Born in 1974 in Taiwan to a Taiwanese mother and an American father, Zen Compound founder and owner Paul Hemming has always been compelled to explore creativity and share those experiences with others.
As a child, he and his family traveled between Taiwan, Hawaii, and the Pacific Northwest, settling wherever his linguistics professor father had a teaching position. “Moving around and experiencing so many different places and cultures shaped me into the diverse person I’ve grown into,” Hemming says.
One of Hemming’s first creative impulses came when he was 19 years old, when he moved from Seattle to San Francisco to attend film school at San Francisco State University. There, he reveled not only in the creative outlet of filmmaking, but also discovered another passion as a DJ in clubs throughout the city.
After a building fire destroyed all of his possessions, including his senior film project, Hemming left school and took what he refers to as “a musical detour.” “The fire was a sign that I should experiment with different creative outlets before settling on filmmaking,” he says. “DJing was something I did for fun that made me feel good.” His hobby soon became a career, with Hemming booking gigs at nightclubs and private events, and eventually opening Zen City Records—a community space for DJs in Oakland and San Francisco that housed an Internet radio station, recording studio, art gallery, and record label.
A connection he made in the club world eventually led him to open Temple nightclub in 2007, which combined influences from his eclectic background and became the centerpiece for the creative epicenter known as Zen Compound. The 22,000-square-foot, eco-conscious, entertainment complex combines the sophisticated yet sustainable cuisine from Prana and Ki restaurants with energy-inspiring entertainment. “I have so much to be thankful for in my life that my greatest pleasure is to bring people together to enjoy good music, learn about art and innovation, and to enjoy drinks and savor food that nourishes the mind, body, and spirit,” Hemming says.
Hemming continues to throw his own parties and program the music at Temple on Saturday and is looking to continue expanding the current property with guest artists housing their work in the on-site Urban Montage gallery, as well as installing a power-generating dance floor.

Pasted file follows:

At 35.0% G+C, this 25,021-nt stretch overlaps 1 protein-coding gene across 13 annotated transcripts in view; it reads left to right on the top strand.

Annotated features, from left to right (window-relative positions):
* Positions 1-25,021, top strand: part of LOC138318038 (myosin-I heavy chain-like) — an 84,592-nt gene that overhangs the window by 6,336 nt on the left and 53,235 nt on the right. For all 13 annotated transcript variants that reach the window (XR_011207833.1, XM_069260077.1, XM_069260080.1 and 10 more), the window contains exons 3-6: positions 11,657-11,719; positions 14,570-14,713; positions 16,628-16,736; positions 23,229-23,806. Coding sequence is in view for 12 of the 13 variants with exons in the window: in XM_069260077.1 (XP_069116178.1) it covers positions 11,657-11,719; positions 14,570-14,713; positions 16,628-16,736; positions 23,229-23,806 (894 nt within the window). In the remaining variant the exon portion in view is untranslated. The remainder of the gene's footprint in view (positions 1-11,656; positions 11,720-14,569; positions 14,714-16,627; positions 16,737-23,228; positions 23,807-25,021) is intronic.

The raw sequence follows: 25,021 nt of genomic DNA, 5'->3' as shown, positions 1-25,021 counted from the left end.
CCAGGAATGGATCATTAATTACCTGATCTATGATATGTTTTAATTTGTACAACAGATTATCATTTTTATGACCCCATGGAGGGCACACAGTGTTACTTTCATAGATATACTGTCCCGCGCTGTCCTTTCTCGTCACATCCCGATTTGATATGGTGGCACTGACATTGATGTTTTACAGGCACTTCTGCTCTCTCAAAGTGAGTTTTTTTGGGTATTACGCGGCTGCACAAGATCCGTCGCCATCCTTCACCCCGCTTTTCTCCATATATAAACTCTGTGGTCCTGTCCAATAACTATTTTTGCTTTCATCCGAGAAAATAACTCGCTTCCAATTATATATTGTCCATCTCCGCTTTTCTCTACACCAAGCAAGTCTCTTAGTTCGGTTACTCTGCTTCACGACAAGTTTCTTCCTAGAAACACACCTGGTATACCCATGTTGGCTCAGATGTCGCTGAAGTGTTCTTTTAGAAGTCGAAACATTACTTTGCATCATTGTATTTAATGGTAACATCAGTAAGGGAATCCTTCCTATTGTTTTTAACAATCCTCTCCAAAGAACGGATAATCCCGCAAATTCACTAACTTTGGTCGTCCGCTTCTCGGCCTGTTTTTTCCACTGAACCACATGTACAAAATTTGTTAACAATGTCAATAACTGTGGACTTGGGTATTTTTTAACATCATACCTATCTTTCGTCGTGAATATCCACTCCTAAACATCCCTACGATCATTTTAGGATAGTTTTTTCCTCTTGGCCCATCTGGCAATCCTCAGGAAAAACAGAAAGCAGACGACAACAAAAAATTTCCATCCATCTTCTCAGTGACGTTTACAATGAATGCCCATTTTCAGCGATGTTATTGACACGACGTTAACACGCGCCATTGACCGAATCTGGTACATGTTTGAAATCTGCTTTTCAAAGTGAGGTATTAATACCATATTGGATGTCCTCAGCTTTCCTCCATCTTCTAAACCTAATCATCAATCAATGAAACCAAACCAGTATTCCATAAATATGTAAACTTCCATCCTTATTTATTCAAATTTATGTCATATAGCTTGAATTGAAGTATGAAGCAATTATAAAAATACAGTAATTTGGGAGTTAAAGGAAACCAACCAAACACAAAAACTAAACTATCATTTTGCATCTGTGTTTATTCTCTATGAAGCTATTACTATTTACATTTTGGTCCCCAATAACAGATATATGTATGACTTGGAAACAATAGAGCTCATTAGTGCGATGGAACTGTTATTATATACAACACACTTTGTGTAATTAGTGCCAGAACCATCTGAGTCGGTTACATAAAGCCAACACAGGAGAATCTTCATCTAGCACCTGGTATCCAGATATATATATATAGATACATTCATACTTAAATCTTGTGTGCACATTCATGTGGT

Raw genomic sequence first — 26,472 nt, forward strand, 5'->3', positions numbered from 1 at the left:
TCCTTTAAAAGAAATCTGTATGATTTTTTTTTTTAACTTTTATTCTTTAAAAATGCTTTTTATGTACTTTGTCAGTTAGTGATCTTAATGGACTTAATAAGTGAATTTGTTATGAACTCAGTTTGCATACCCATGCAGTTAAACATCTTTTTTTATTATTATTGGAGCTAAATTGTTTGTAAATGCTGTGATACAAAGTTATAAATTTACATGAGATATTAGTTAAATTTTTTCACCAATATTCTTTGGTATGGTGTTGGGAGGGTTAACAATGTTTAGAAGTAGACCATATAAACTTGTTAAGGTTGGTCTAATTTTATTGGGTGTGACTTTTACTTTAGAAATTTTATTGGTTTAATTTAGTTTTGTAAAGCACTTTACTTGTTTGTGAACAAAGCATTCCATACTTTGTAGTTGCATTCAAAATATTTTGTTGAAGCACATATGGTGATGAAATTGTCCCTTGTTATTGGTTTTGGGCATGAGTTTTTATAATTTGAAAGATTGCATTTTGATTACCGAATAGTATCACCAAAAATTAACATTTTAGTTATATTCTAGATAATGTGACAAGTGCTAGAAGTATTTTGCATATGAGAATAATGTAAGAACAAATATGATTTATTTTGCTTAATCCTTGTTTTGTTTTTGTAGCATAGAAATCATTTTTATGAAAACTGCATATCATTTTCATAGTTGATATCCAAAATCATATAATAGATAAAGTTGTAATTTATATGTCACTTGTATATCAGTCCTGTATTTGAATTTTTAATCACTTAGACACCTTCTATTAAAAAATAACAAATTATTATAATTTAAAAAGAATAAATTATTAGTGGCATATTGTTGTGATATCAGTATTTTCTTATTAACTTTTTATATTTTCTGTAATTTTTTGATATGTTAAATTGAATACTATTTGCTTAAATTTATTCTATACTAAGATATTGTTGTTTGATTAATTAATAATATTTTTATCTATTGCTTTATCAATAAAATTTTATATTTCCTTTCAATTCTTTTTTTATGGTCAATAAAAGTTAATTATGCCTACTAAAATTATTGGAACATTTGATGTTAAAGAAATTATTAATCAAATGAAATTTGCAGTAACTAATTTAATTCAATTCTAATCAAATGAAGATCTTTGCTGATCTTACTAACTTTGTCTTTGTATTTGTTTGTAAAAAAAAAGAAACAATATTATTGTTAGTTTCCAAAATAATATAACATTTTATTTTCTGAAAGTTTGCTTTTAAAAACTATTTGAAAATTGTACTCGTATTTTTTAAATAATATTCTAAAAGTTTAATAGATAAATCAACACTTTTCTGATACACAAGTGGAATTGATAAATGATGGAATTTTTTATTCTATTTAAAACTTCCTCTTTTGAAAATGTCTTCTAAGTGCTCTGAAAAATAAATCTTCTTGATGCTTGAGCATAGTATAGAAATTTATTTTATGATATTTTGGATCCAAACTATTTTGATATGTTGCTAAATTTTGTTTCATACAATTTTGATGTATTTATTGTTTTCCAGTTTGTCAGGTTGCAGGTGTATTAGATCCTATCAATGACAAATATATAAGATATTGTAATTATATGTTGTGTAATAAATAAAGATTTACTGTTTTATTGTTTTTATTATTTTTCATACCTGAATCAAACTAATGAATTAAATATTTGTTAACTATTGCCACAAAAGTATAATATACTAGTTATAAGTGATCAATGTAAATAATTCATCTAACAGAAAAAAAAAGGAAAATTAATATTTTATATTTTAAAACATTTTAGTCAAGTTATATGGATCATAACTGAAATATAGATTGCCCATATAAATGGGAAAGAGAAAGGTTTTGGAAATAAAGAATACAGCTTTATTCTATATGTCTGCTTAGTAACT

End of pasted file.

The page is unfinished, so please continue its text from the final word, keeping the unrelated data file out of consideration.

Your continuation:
From saving the whales of the Antarctic to studying the salmon of Alaska, Casson Trenor has worked to support stewardship of our marine resources across the globe.
Trenor has stalked the fetid warehouses of Tsukiji fish market in Tokyo, spent two months journeying by ship through the icy waters of Antarctica, berthed on leaking wrecks off the African coast, and gone octopus fishing with holy men on the Island of Yap. In thousands of conversations with fishermen around the world, he has heard one statement repeated time and time again:
“The fish are gone.”
These four words led Trenor to realize that the oceans are in dire need of our help.
Trenor is the author of Sustainable Sushi: A Guide to Saving the Oceans One Bite at a Time, designed to enable consumers concerned about environmental and health issues to dine with confidence at the sushi bar. He also owns and maintains www.sustainablesushi.net, a blog and reference website concentrating on sushi and ocean conservation. In addition, Trenor writes articles for numerous other websites and publications, such as his monthly For the Oceans column at alternet.org.
In an effort to bring sustainable sushi out of the conceptual realm and into the Amerian foodscape, Trenor founded the world’s first sustainable sushi restaurant, San Francisco’s Tataki Sushi and Sake Bar, in February 2008. He has also converted two “conventional” sushi bars – Seattle’s Mashiko and Miya’s in New Haven, CT – into sustainable sushi operations. In October 2010, Trenor opened Tataki South, a new venture that expands the concept of sustainable sushi as a fine dining experience.
Trenor holds the position of Senior Markets Campaigner with Greenpeace USA, where he spearheads the organization’s efforts to hold restaurants and supermarkets accountable for their seafood sustainability practices and to help educate the public about the global fisheries crisis. He is a frequent commentator on sustainable seafood issues and has been featured in regional, national, and international media outlets, including CNN, NPR, New York Times, Boston Globe, Christian Science Monitor, San Francisco Chronicle, Los Angeles Times, Seattle Times, Tampa Tribune, UTNE Reader, Hemispheres, Tokyo Weekender, and Edible San Francisco. He is also the subject of an extensive multi-part feature story in the Japanese newspaper Kochi Shimbun. Trenor is also a main character in Peter Heller’s recent book, The Whale Warriors - a factual account of the exploits of one small, rusty ship determined to take on the entire Japanese whaling fleet in the Southern Ocean in 2005 and 2006.
In October 2009, Trenor was awarded the title “Hero of the Environment” by TIME Magazine, and in August 2010, Trenor received the “Ocean Protection Hero” award from the well-respected environmental organization Save Our Shores.
Born in Washington State and living in San Francisco, Casson speaks five languages, has traveled to over fifty countries, and holds an MA in International Environmental Policy from the prestigious Monterey Institute of International Studies.